Hole U1383D (NP-2) – Sediment and Basement Contact Coring: The final operations of the expedition were focused on APC/XCB coring of the sediment above basement and the sediment/basement contact. The APC/XCB bottom-hole assembly was made up with a new APC/XCB bit and lowered to 4 m above seafloor. The vessel was positioned halfway between Holes U1383B and U1383C, offset 5 m to the northwest and Hole U1383D spudded at 1426 hours on 7 November. Six APC cores were taken from 0 to 43.3 mbsf (Cores U1383D-1H to 6H) and recovered 47.89 m of sediment. Core 6H only penetrated 0.2 m before hitting basement, so the majority of the recovery was sucked in when pulling the barrel out of the formation. After hitting basement with the last APC core, we penetrated 1 m with Core 7X and recovered 0.76 m. Hole U1383D ended at 2350 hours on 7 November 2011 when the bit cleared the seafloor.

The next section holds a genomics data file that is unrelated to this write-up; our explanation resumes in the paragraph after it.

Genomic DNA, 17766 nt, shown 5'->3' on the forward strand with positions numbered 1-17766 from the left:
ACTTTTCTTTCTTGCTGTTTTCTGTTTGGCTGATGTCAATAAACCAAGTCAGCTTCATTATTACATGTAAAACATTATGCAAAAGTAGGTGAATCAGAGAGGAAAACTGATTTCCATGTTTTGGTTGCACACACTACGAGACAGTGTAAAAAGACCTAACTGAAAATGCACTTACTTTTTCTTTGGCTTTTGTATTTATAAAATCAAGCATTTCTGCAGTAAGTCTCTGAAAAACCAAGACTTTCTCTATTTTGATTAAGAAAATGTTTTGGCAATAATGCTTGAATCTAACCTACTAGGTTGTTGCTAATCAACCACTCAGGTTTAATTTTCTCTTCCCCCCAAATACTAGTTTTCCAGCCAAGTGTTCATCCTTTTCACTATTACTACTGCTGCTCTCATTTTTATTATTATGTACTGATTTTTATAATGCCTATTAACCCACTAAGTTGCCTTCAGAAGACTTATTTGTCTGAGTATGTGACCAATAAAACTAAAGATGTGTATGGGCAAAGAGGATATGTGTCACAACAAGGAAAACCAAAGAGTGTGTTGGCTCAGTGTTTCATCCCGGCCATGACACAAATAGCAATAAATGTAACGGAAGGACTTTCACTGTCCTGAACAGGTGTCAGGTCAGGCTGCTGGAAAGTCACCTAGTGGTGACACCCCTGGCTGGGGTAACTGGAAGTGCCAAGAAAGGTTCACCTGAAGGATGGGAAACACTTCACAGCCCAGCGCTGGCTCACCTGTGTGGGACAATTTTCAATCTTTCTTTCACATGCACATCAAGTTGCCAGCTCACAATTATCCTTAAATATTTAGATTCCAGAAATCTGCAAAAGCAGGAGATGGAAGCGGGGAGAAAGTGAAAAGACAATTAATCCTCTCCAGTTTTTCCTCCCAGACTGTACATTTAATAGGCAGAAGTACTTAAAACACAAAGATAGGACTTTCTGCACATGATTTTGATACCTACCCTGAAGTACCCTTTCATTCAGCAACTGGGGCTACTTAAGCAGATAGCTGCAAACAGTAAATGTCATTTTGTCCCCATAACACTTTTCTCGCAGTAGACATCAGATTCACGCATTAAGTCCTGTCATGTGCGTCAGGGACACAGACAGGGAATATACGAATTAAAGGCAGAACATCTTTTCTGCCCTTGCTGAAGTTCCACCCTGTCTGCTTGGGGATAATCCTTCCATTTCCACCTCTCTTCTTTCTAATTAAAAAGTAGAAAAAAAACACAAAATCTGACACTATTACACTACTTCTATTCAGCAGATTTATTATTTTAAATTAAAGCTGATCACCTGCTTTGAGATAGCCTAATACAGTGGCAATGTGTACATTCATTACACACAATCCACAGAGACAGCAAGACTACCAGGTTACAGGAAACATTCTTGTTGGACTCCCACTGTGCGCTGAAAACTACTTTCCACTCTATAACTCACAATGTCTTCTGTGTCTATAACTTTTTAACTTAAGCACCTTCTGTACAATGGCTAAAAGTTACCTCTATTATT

Hole U1383E (NP-2) – Sediment and Basement Contact Coring: The vessel was then offset 10 meters to the southwest and Hole U1383E was spudded at 0038 hours on 8 November. APC Cores 1H to 6H extended to 43.2 mbsf and recovered 50.38 m of sediment. Core 6H only penetrated 2.3 m before encountering basement, so the remaining 6.22 m of sediment recovered was likely sucked in when pulling the barrel out of the formation. After hitting basement with the last piston core, the XCB core barrel was dropped and the sediment/basement interface was cored for approximately 1 hour to a depth of 44.2 mbsf. Core U1383E-7X recovered 0.3 m. Hole U1383E ended at 1000 hours on 8 November 2011 when the bit cleared the seafloor.